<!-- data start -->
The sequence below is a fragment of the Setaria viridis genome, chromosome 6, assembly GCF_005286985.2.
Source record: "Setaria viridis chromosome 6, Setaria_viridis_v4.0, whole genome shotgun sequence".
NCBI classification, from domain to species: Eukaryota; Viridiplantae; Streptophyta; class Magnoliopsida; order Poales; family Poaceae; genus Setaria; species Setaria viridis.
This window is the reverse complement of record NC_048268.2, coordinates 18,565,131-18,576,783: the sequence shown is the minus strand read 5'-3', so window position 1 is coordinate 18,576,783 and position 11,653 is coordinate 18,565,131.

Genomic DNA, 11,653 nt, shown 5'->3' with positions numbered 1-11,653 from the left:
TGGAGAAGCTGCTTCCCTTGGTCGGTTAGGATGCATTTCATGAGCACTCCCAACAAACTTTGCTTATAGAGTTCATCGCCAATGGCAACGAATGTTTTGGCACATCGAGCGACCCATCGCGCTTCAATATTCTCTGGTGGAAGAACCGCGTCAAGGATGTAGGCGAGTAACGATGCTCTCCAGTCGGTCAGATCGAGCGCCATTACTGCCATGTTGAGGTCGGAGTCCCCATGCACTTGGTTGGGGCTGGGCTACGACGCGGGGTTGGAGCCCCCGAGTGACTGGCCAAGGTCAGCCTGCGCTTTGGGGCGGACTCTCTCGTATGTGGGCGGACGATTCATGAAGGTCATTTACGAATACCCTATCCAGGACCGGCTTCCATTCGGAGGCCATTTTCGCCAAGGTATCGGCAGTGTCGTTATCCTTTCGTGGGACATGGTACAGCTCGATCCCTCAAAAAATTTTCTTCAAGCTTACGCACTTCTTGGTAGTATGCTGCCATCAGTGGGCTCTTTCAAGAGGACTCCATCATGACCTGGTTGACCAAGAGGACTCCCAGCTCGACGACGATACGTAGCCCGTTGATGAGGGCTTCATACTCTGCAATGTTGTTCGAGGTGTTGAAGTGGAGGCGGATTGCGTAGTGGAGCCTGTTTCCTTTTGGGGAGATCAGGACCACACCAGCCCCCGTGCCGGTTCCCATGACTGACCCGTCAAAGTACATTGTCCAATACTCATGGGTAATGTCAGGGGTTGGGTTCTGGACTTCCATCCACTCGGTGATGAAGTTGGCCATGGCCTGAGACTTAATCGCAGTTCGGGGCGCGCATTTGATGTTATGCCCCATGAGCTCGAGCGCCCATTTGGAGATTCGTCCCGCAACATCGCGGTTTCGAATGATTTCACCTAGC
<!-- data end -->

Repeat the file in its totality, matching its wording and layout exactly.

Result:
The sequence below is a fragment of the Setaria viridis genome, chromosome 6, assembly GCF_005286985.2.
Source record: "Setaria viridis chromosome 6, Setaria_viridis_v4.0, whole genome shotgun sequence".
NCBI classification, from domain to species: Eukaryota; Viridiplantae; Streptophyta; class Magnoliopsida; order Poales; family Poaceae; genus Setaria; species Setaria viridis.
This window is the reverse complement of record NC_048268.2, coordinates 18,565,131-18,576,783: the sequence shown is the minus strand read 5'-3', so window position 1 is coordinate 18,576,783 and position 11,653 is coordinate 18,565,131.

Genomic DNA, 11,653 nt, shown 5'->3' with positions numbered 1-11,653 from the left:
TGGAGAAGCTGCTTCCCTTGGTCGGTTAGGATGCATTTCATGAGCACTCCCAACAAACTTTGCTTATAGAGTTCATCGCCAATGGCAACGAATGTTTTGGCACATCGAGCGACCCATCGCGCTTCAATATTCTCTGGTGGAAGAACCGCGTCAAGGATGTAGGCGAGTAACGATGCTCTCCAGTCGGTCAGATCGAGCGCCATTACTGCCATGTTGAGGTCGGAGTCCCCATGCACTTGGTTGGGGCTGGGCTACGACGCGGGGTTGGAGCCCCCGAGTGACTGGCCAAGGTCAGCCTGCGCTTTGGGGCGGACTCTCTCGTATGTGGGCGGACGATTCATGAAGGTCATTTACGAATACCCTATCCAGGACCGGCTTCCATTCGGAGGCCATTTTCGCCAAGGTATCGGCAGTGTCGTTATCCTTTCGTGGGACATGGTACAGCTCGATCCCTCAAAAAATTTTCTTCAAGCTTACGCACTTCTTGGTAGTATGCTGCCATCAGTGGGCTCTTTCAAGAGGACTCCATCATGACCTGGTTGACCAAGAGGACTCCCAGCTCGACGACGATACGTAGCCCGTTGATGAGGGCTTCATACTCTGCAATGTTGTTCGAGGTGTTGAAGTGGAGGCGGATTGCGTAGTGGAGCCTGTTTCCTTTTGGGGAGATCAGGACCACACCAGCCCCCGTGCCGGTTCCCATGACTGACCCGTCAAAGTACATTGTCCAATACTCATGGGTAATGTCAGGGGTTGGGTTCTGGACTTCCATCCACTCGGTGATGAAGTTGGCCATGGCCTGAGACTTAATCGCAGTTCGGGGCGCGCATTTGATGTTATGCCCCATGAGCTCGAGCGCCCATTTGGAGATTCGTCCCGCAACATCGCGGTTTCGAATGATTTCACCTAGC